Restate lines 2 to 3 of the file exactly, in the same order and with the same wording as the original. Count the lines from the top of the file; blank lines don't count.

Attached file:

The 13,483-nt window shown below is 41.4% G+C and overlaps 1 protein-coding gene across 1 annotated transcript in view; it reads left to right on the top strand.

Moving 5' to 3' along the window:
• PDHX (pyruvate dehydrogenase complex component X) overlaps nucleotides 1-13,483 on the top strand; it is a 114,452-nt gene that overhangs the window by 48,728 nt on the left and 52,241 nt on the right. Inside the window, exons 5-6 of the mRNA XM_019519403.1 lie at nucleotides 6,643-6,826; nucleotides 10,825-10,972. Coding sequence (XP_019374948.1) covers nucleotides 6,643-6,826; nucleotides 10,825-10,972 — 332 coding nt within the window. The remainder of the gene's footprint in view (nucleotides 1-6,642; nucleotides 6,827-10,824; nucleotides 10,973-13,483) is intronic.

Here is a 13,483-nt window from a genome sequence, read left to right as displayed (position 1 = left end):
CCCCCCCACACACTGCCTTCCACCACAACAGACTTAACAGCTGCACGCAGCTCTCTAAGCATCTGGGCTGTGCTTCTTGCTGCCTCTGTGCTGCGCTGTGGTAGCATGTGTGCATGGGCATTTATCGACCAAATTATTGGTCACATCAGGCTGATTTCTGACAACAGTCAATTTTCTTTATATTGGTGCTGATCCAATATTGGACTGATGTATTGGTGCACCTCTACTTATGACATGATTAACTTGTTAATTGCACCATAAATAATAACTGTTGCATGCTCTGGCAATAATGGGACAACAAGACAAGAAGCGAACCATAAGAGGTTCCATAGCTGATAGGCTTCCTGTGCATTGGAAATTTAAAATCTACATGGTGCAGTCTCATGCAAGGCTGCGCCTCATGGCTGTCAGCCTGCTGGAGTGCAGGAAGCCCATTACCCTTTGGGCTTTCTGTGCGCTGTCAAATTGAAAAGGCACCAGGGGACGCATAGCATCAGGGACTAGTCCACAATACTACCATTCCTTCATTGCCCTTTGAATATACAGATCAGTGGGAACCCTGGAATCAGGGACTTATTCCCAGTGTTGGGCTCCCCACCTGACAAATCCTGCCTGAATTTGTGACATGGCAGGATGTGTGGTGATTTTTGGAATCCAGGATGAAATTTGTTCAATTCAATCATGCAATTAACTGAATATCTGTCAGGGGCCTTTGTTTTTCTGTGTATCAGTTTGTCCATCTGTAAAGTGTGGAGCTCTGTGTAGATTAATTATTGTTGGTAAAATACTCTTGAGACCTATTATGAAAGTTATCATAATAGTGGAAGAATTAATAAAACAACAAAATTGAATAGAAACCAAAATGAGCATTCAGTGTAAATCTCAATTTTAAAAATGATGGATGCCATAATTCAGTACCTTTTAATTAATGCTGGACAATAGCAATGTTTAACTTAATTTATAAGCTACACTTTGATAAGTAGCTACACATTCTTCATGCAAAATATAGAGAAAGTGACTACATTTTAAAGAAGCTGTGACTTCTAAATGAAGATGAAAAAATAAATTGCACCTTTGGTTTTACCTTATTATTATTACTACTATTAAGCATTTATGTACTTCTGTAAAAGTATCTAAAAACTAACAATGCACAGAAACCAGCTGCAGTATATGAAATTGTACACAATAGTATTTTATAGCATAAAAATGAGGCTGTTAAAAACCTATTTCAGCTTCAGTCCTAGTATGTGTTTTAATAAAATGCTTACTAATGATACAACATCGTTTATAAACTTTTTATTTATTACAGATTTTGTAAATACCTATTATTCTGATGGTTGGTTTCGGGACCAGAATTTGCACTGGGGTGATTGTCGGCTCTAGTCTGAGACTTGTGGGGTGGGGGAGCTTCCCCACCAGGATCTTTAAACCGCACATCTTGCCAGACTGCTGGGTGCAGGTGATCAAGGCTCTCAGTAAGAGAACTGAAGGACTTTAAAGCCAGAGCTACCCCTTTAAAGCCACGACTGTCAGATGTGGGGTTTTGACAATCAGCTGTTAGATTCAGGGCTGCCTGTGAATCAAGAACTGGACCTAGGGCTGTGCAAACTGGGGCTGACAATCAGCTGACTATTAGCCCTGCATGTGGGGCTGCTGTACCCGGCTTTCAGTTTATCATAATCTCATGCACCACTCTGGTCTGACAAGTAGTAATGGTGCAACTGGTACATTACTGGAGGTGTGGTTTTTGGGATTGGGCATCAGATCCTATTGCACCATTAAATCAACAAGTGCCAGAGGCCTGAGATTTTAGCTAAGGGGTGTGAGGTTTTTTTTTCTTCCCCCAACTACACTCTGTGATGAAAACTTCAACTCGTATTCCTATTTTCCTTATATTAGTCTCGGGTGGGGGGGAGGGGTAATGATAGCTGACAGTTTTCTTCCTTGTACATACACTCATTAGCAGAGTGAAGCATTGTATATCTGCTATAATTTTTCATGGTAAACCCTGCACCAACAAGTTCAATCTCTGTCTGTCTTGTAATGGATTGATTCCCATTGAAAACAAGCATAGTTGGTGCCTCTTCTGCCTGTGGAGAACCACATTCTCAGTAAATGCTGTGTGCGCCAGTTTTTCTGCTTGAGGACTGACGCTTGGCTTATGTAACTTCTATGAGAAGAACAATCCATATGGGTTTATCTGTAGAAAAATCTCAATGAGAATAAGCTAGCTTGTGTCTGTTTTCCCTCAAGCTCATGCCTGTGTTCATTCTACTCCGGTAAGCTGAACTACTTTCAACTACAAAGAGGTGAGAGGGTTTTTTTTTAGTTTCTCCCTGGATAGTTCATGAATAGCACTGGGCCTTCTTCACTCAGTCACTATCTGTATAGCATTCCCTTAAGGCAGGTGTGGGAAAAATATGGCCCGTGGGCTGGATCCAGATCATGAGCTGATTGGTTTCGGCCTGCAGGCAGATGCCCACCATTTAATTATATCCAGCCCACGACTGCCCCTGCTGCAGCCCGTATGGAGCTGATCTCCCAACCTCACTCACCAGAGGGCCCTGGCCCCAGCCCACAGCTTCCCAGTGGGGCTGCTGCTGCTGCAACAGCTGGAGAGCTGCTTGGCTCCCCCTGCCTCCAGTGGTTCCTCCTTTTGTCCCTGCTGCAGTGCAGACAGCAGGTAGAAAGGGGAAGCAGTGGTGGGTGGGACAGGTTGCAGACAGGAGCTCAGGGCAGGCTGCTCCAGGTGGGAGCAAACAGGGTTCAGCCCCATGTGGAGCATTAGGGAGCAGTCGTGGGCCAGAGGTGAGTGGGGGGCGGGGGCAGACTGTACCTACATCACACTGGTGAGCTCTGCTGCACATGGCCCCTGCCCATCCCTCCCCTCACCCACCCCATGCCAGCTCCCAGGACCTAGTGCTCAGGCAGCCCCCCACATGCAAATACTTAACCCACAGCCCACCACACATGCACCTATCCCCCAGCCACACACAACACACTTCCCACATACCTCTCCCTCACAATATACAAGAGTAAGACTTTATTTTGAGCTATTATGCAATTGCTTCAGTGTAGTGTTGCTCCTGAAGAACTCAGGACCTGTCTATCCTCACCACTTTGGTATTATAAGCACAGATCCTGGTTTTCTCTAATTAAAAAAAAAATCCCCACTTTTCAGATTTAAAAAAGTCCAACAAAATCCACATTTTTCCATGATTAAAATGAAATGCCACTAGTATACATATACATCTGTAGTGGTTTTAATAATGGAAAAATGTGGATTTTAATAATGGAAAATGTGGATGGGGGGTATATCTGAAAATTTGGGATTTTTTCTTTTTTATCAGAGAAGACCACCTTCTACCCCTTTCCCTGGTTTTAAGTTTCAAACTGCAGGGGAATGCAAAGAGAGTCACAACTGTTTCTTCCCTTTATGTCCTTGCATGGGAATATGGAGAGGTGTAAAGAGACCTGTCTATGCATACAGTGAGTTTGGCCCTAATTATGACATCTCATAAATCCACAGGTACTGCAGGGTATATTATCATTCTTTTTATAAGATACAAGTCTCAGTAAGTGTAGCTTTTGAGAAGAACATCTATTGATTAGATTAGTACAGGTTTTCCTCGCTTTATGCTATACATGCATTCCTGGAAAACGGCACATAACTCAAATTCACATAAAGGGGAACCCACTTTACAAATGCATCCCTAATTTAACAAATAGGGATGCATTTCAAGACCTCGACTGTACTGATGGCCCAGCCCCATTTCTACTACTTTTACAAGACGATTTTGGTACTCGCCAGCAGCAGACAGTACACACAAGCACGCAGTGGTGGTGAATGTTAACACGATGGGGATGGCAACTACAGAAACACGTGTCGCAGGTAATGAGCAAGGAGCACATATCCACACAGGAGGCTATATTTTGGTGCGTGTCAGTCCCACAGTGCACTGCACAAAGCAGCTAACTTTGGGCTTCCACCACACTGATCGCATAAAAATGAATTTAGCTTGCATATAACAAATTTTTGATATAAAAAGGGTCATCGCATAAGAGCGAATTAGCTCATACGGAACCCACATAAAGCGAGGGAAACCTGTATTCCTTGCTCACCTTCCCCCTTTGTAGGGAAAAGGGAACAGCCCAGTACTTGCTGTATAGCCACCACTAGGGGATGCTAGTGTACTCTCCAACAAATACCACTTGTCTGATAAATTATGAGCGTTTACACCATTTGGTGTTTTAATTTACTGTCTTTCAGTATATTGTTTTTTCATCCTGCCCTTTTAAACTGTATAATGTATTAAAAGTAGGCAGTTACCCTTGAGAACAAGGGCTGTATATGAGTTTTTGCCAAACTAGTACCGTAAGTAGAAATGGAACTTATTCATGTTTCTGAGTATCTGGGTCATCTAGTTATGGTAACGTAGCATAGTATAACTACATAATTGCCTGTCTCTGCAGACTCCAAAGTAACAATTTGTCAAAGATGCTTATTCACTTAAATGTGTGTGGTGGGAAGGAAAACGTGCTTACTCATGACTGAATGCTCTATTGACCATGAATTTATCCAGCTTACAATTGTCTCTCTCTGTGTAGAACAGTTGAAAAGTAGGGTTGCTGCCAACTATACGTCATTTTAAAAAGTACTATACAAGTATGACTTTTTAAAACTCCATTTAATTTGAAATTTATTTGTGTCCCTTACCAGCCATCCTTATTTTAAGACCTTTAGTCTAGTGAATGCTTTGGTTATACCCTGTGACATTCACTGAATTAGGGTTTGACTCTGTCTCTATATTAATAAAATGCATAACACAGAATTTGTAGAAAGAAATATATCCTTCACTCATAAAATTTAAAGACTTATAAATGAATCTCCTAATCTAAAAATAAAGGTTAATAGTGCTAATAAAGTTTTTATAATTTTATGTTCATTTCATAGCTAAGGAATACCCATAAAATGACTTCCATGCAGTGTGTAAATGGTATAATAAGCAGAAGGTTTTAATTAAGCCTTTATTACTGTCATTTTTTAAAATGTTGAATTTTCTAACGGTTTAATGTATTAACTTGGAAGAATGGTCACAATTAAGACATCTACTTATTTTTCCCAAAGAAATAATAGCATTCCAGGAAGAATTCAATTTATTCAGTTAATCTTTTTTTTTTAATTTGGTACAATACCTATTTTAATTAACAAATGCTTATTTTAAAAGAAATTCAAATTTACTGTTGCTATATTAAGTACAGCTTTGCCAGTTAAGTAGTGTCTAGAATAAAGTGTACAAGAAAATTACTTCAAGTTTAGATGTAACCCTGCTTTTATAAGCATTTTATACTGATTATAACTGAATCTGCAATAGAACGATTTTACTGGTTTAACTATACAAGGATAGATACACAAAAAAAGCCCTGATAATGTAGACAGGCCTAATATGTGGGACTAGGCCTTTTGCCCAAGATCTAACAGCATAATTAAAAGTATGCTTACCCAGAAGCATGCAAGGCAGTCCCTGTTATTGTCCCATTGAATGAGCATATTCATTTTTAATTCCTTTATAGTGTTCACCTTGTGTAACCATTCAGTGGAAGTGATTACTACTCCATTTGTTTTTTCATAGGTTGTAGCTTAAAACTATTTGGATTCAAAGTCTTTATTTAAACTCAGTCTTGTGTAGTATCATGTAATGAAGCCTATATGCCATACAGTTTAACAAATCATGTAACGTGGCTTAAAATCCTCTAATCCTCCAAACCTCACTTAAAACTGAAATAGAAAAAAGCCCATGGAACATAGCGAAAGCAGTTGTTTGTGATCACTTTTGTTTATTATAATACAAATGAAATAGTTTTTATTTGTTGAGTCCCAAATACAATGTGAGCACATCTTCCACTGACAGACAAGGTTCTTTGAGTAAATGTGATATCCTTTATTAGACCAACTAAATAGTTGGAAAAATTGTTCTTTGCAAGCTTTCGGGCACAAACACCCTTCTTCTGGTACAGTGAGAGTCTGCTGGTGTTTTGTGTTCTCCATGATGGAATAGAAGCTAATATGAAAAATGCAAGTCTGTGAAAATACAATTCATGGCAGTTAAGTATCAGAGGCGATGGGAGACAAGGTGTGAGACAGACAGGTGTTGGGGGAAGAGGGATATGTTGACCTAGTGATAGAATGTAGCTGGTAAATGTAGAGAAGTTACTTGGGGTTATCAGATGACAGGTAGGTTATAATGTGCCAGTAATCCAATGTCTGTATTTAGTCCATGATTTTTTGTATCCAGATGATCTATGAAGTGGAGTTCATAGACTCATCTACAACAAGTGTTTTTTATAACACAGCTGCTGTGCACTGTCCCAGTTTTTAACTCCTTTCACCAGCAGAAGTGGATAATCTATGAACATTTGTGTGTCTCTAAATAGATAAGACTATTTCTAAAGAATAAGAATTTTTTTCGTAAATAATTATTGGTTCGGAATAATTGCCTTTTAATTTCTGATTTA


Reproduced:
Moving 5' to 3' along the window:
• PDHX (pyruvate dehydrogenase complex component X) overlaps nucleotides 1-13,483 on the top strand; it is a 114,452-nt gene that overhangs the window by 48,728 nt on the left and 52,241 nt on the right. Inside the window, exons 5-6 of the mRNA XM_019519403.1 lie at nucleotides 6,643-6,826; nucleotides 10,825-10,972. Coding sequence (XP_019374948.1) covers nucleotides 6,643-6,826; nucleotides 10,825-10,972 — 332 coding nt within the window. The remainder of the gene's footprint in view (nucleotides 1-6,642; nucleotides 6,827-10,824; nucleotides 10,973-13,483) is intronic.